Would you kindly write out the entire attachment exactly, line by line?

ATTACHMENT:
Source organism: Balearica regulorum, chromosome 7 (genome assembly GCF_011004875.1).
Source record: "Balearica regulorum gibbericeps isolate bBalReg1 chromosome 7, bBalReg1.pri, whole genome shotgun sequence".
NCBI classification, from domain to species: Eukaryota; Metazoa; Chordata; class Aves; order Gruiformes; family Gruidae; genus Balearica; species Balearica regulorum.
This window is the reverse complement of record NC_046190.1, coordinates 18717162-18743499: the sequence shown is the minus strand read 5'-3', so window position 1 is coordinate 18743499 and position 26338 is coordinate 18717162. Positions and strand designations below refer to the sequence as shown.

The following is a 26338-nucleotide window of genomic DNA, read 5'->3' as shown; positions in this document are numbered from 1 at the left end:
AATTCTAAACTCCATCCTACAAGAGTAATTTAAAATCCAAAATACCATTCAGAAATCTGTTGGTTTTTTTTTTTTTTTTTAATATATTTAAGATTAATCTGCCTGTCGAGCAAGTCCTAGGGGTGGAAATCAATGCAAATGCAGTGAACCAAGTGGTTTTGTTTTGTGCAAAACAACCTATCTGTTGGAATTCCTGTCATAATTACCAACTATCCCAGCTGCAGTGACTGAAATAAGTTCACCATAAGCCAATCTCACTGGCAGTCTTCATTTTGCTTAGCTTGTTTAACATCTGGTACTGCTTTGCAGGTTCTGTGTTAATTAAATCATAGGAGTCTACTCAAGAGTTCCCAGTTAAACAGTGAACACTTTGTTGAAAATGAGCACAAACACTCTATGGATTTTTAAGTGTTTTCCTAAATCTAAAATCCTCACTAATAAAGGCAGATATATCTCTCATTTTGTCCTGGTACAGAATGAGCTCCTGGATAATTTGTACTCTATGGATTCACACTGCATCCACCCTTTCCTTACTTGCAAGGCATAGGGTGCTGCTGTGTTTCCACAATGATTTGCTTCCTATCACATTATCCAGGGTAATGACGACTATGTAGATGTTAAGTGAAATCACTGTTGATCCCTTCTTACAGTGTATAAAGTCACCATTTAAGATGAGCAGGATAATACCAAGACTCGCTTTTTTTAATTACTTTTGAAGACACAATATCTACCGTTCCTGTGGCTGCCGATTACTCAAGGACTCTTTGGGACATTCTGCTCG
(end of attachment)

Source organism: Balearica regulorum, chromosome 7 (genome assembly GCF_011004875.1).
Source record: "Balearica regulorum gibbericeps isolate bBalReg1 chromosome 7, bBalReg1.pri, whole genome shotgun sequence".
NCBI classification, from domain to species: Eukaryota; Metazoa; Chordata; class Aves; order Gruiformes; family Gruidae; genus Balearica; species Balearica regulorum.
This window is the reverse complement of record NC_046190.1, coordinates 18717162-18743499: the sequence shown is the minus strand read 5'-3', so window position 1 is coordinate 18743499 and position 26338 is coordinate 18717162. Positions and strand designations below refer to the sequence as shown.

The following is a 26338-nucleotide window of genomic DNA, read 5'->3' as shown; positions in this document are numbered from 1 at the left end:
AATTCTAAACTCCATCCTACAAGAGTAATTTAAAATCCAAAATACCATTCAGAAATCTGTTGGTTTTTTTTTTTTTTTTTAATATATTTAAGATTAATCTGCCTGTCGAGCAAGTCCTAGGGGTGGAAATCAATGCAAATGCAGTGAACCAAGTGGTTTTGTTTTGTGCAAAACAACCTATCTGTTGGAATTCCTGTCATAATTACCAACTATCCCAGCTGCAGTGACTGAAATAAGTTCACCATAAGCCAATCTCACTGGCAGTCTTCATTTTGCTTAGCTTGTTTAACATCTGGTACTGCTTTGCAGGTTCTGTGTTAATTAAATCATAGGAGTCTACTCAAGAGTTCCCAGTTAAACAGTGAACACTTTGTTGAAAATGAGCACAAACACTCTATGGATTTTTAAGTGTTTTCCTAAATCTAAAATCCTCACTAATAAAGGCAGATATATCTCTCATTTTGTCCTGGTACAGAATGAGCTCCTGGATAATTTGTACTCTATGGATTCACACTGCATCCACCCTTTCCTTACTTGCAAGGCATAGGGTGCTGCTGTGTTTCCACAATGATTTGCTTCCTATCACATTATCCAGGGTAATGACGACTATGTAGATGTTAAGTGAAATCACTGTTGATCCCTTCTTACAGTGTATAAAGTCACCATTTAAGATGAGCAGGATAATACCAAGACTCGCTTTTTTTAATTACTTTTGAAGACACAATATCTACCGTTCCTGTGGCTGCCGATTACTCAAGGACTCTTTGGGACATTCTGCTCG